19/04/19 – 22/04/19
From Livigno we drove back down to Bormio, looking for somewhere that might have some Easter activity that wasn’t centred around skiing and late night loud and throbbing dance music. However the first thing we noticed as we drove into the parking area in Bormio was skiing. Having resigned ourselves to no more skiing we were childishly excited to see that the cable car from the village was running and people were wandering around in the warm spring sunshine in their ski gear. Maybe, just maybe, we might sneak in one final day of skiing.
Having settled into the motorhome parking area – a large space in which four motorhomes were widely spaced apart – we set off to investigate the gondola station and the tourist office. Skiing was on until Easter Monday (a last minute decision to extend the skiing because of the snow fall we had experienced while in Passo Tonale), and there was an Easter procession on Sunday. Not only that but the lovely lady in the tourist office had weighed us down with maps and guides for walks and bike rides, plus information about the valleys that had high avalanche risk. We were well prepared for a couple of weeks holiday in the area, let alone a long weekend.
So we did squeeze in our day of skiing; our really, truly, final day on the slopes. It was a fun day on steep slopes that stayed in pretty good condition due to their orientation. The area goes up to 3000m, far higher than I had expected. And ok, the lower slopes were closed and more green than white, but it was enough to keep us skiing for a few hours. As it was a Saturday and a holiday weekend there were loads of other people out, some skiing, some parapenting and most soaking up the sun outside the bars and restaurants. We were back down at Bertie by mid-afternoon and shocked by the number of motorhomes that had now turned up in the parking area. It was going to be a busy weekend.
Later that afternoon I took our laundry to the ‘Corti’ centre, a small supermarket and shopping complex that had a launderette and welcome fast free wifi (plenty of downloading was achieved). It was a symbolic end to the skiing as we threw all of our sweaty old ski clothes into the laundry bag. When I returned with the clean and dry washing we packed all of the ski specific stuff into the storage boxes that live in our under floor space. It’s a strange feeling to have competed this stage of our travels and has left us feeling a little aimless; as though we should be returning home rather than continuing on our journey.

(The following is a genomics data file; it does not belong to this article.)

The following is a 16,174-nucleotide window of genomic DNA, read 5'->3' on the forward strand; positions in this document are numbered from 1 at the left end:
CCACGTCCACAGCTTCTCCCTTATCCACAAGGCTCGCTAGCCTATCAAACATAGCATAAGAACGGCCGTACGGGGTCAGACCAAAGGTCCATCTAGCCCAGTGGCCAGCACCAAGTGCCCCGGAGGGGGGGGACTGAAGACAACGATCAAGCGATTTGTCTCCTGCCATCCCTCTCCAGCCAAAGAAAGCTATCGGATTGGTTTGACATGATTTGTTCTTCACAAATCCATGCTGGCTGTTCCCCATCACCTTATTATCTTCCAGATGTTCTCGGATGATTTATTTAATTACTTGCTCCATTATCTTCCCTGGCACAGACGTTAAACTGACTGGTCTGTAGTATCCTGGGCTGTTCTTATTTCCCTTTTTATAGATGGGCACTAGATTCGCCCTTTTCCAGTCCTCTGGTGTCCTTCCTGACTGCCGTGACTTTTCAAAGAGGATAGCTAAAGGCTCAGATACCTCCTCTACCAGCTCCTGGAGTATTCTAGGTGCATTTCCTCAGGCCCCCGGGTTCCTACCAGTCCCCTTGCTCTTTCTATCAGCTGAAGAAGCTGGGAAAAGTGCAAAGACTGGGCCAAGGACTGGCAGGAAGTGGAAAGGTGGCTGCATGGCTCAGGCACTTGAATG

On the Sunday our attention was taken up with the Easter parade so we had little time to think about what next. The Easter parade in Bormio is a traditional affair with each province of Bormio fielding one or more groups. Each group follows a pattern as it parades the medieval town centre, first the babies and toddlers are wheeled through the streets on carts padded with sheepskin or in antique prams.
Then the women and girls carry baskets full of Easter favours, these might be sweets or biscuits, handcrafted flowers or other tokens.
Then the float – the Pasquale – arrives, borne up by the men and boys of the group who carry the handcrafted wooden structures through the narrow streets on a litter made of tree trunks with the narrowest of margins to allow them to manoeuvre past the buildings, street signs and balconies.
There were, I think, 13 pasquali in total, with an immense amount of time and craftsmanship involved in fashioning them. Some had a religious theme, but there were also those with agricultural (an enormous wooden replica of a threshing machine) or cultural themes, and some that were just beautiful. One of our favourites was a fully functional wooden play park carrying six children using a merry go round, swing, climbing frame and slide.